Ira Sachs directs and co-wrote the screenplay for this semi-autobiographical tale about a destructive same-sex relationship set in the 1990s of New York city.
When we first meet Sachs' surrogate Erik (played tenderly by Thure Lindhardt) he is on a party-line hoping to hook up with random strangers in the city. Erik encounters Paul (Zachary Booth) on one of these nights and there is an instant connection between the two; Paul however is a closeted homosexual and with his girlfriend. Erik persists though and slowly the intense bond between the two leads to Paul's coming out , however, Paul has a strong drug habit that descends into addiction.
Erik also has his personal problems, he is a documentary filmmaker who is struggling to get funding and will not use his family's money to help cultivate his work, instead focus on outside funding. Cleverly, Sachs chose to depict himself as a foriegner, to give that added dimension of foreignness as otherness. Erik is the extreme outsider in New York - gay, foreign and out of work, but Lindhardt's performance full of doe-eyed innocence is a pleasing one, he is a soul in search of love, yet ignorant of the hurt he has to go through to get it.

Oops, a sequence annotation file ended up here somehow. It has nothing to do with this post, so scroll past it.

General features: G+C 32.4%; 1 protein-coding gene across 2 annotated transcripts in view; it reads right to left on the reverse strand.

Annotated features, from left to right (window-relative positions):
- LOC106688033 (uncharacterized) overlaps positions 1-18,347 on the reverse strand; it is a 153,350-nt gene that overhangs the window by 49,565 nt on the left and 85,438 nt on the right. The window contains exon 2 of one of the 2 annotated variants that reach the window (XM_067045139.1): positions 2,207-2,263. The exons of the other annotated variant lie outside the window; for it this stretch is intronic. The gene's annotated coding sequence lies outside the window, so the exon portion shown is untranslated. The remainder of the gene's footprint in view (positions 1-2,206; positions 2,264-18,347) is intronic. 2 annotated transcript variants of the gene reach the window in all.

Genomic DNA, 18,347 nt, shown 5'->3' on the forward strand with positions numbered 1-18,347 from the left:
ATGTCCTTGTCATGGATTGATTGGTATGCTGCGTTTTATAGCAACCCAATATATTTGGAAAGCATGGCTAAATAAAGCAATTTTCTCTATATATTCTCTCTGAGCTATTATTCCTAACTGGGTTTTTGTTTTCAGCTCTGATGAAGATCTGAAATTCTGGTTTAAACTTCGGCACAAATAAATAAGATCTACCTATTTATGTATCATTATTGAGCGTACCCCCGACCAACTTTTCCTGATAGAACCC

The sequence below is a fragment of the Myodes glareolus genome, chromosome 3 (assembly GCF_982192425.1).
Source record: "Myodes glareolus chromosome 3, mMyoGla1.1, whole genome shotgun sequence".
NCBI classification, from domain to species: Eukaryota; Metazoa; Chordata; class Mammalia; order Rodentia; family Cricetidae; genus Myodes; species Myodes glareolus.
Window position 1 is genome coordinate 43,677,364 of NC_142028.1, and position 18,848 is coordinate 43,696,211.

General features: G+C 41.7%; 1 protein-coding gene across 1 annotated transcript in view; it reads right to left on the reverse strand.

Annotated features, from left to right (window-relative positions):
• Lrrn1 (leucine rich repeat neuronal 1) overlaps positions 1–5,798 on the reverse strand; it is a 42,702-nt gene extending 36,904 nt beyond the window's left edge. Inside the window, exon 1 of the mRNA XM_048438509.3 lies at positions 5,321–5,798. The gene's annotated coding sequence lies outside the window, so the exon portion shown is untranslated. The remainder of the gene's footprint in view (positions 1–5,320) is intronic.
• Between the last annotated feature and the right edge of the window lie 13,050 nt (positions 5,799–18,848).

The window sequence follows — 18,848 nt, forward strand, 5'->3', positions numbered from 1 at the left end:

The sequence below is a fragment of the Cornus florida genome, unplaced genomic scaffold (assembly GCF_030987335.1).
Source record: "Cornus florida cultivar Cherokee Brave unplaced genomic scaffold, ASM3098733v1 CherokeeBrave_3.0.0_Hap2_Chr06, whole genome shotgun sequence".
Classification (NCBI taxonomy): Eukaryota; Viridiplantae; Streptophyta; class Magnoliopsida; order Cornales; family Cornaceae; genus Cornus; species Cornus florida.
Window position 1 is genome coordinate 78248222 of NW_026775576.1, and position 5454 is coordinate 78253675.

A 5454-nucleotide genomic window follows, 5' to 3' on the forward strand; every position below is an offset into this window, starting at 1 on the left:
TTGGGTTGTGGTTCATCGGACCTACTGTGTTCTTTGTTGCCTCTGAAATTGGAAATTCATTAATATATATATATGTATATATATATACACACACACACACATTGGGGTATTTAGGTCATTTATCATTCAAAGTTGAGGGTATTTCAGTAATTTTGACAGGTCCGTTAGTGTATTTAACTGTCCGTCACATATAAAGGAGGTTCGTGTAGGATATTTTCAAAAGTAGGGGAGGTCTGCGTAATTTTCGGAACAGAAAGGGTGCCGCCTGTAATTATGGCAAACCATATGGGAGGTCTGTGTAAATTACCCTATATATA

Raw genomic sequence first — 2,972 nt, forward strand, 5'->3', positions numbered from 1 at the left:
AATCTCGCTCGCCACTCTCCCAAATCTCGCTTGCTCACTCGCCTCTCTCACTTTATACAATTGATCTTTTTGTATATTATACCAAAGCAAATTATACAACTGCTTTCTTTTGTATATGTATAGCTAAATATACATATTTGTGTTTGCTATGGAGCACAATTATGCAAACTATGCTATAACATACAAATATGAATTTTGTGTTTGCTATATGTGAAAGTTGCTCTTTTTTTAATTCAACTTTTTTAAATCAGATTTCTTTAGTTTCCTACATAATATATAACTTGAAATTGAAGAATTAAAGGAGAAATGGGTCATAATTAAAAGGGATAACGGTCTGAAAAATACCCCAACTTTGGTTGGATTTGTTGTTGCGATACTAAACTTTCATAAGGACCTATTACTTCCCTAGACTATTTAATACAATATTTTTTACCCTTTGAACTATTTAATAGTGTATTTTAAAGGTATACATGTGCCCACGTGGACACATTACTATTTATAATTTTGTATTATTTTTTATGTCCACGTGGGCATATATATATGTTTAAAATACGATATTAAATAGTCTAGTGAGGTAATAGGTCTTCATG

At times the relationship is depicted with raw intensity that can be unsettling. Paul's habit to disappear due to his drug habit culminates in the highlight of his downfall when he ends up in a plush Manhattan hotel during a cocaine binge. Erik visits hoping to persuade Paul to come back to their house; yet Paul is too far gone and we witness Paul sleep with a rent boy whilst Erik is in the next room, Erik even goes to the length of watching as if to comfort Paul during his waywardness.
These moments albeit expertly performed by the actors, left this reviewer at times cold and numb from the lack of awareness in Paul's character in his own plight and the harm he causes Erik. Erik wins a prestigious documentary award, yet he does not seem to make another film whilst is in the relationship, therefore the choice that Erik has to make should be easy and yet the sense of frustration in this depiction is palpable.
Thumbs up for the acting and bravery of depicting a passionate relationship helped by an evocative soundtrack by late New York composer Arthur Russell, but thumbs down for making Erik seem like such a fool in love.
Keep the Lights On is released from Peccadillo Pictures - which released Weekend from the 2011 London Film festival - on DVD today January 28th